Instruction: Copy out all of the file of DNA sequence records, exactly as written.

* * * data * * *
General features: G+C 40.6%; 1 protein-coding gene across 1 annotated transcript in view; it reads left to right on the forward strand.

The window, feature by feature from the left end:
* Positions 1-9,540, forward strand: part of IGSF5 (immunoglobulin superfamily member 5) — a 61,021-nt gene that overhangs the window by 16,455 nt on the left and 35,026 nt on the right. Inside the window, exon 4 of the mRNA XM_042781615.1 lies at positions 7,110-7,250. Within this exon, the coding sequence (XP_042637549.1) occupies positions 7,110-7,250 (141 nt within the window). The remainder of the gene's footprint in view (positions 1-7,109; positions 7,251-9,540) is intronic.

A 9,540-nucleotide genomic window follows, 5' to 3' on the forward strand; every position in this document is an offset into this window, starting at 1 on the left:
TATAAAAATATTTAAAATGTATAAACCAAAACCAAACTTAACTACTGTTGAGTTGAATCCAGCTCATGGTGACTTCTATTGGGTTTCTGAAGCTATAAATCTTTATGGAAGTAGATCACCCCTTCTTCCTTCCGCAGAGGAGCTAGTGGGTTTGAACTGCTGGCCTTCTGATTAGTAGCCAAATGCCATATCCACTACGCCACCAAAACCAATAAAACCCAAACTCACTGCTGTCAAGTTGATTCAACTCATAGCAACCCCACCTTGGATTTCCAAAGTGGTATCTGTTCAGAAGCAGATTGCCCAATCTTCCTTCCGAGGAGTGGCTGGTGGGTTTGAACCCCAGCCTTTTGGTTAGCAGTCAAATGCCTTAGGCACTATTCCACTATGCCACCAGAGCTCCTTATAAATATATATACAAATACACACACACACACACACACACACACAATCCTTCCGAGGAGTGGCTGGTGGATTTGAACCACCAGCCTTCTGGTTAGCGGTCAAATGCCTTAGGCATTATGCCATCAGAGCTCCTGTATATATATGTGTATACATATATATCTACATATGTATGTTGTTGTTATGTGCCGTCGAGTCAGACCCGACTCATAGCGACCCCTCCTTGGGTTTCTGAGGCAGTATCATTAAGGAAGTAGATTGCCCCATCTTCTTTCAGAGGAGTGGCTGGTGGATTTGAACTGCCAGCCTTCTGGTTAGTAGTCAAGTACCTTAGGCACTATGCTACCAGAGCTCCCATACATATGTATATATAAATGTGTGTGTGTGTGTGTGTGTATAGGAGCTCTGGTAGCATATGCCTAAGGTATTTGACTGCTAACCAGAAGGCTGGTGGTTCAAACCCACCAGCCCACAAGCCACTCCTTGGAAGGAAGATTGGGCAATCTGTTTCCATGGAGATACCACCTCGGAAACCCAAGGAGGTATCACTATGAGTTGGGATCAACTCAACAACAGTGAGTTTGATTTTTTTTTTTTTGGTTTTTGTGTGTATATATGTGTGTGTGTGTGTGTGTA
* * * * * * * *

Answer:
General features: G+C 40.6%; 1 protein-coding gene across 1 annotated transcript in view; it reads left to right on the forward strand.

The window, feature by feature from the left end:
* Positions 1-9,540, forward strand: part of IGSF5 (immunoglobulin superfamily member 5) — a 61,021-nt gene that overhangs the window by 16,455 nt on the left and 35,026 nt on the right. Inside the window, exon 4 of the mRNA XM_042781615.1 lies at positions 7,110-7,250. Within this exon, the coding sequence (XP_042637549.1) occupies positions 7,110-7,250 (141 nt within the window). The remainder of the gene's footprint in view (positions 1-7,109; positions 7,251-9,540) is intronic.

A 9,540-nucleotide genomic window follows, 5' to 3' on the forward strand; every position in this document is an offset into this window, starting at 1 on the left:
TATAAAAATATTTAAAATGTATAAACCAAAACCAAACTTAACTACTGTTGAGTTGAATCCAGCTCATGGTGACTTCTATTGGGTTTCTGAAGCTATAAATCTTTATGGAAGTAGATCACCCCTTCTTCCTTCCGCAGAGGAGCTAGTGGGTTTGAACTGCTGGCCTTCTGATTAGTAGCCAAATGCCATATCCACTACGCCACCAAAACCAATAAAACCCAAACTCACTGCTGTCAAGTTGATTCAACTCATAGCAACCCCACCTTGGATTTCCAAAGTGGTATCTGTTCAGAAGCAGATTGCCCAATCTTCCTTCCGAGGAGTGGCTGGTGGGTTTGAACCCCAGCCTTTTGGTTAGCAGTCAAATGCCTTAGGCACTATTCCACTATGCCACCAGAGCTCCTTATAAATATATATACAAATACACACACACACACACACACACACACAATCCTTCCGAGGAGTGGCTGGTGGATTTGAACCACCAGCCTTCTGGTTAGCGGTCAAATGCCTTAGGCATTATGCCATCAGAGCTCCTGTATATATATGTGTATACATATATATCTACATATGTATGTTGTTGTTATGTGCCGTCGAGTCAGACCCGACTCATAGCGACCCCTCCTTGGGTTTCTGAGGCAGTATCATTAAGGAAGTAGATTGCCCCATCTTCTTTCAGAGGAGTGGCTGGTGGATTTGAACTGCCAGCCTTCTGGTTAGTAGTCAAGTACCTTAGGCACTATGCTACCAGAGCTCCCATACATATGTATATATAAATGTGTGTGTGTGTGTGTGTGTATAGGAGCTCTGGTAGCATATGCCTAAGGTATTTGACTGCTAACCAGAAGGCTGGTGGTTCAAACCCACCAGCCCACAAGCCACTCCTTGGAAGGAAGATTGGGCAATCTGTTTCCATGGAGATACCACCTCGGAAACCCAAGGAGGTATCACTATGAGTTGGGATCAACTCAACAACAGTGAGTTTGATTTTTTTTTTTTTGGTTTTTGTGTGTATATATGTGTGTGTGTGTGTGTGTA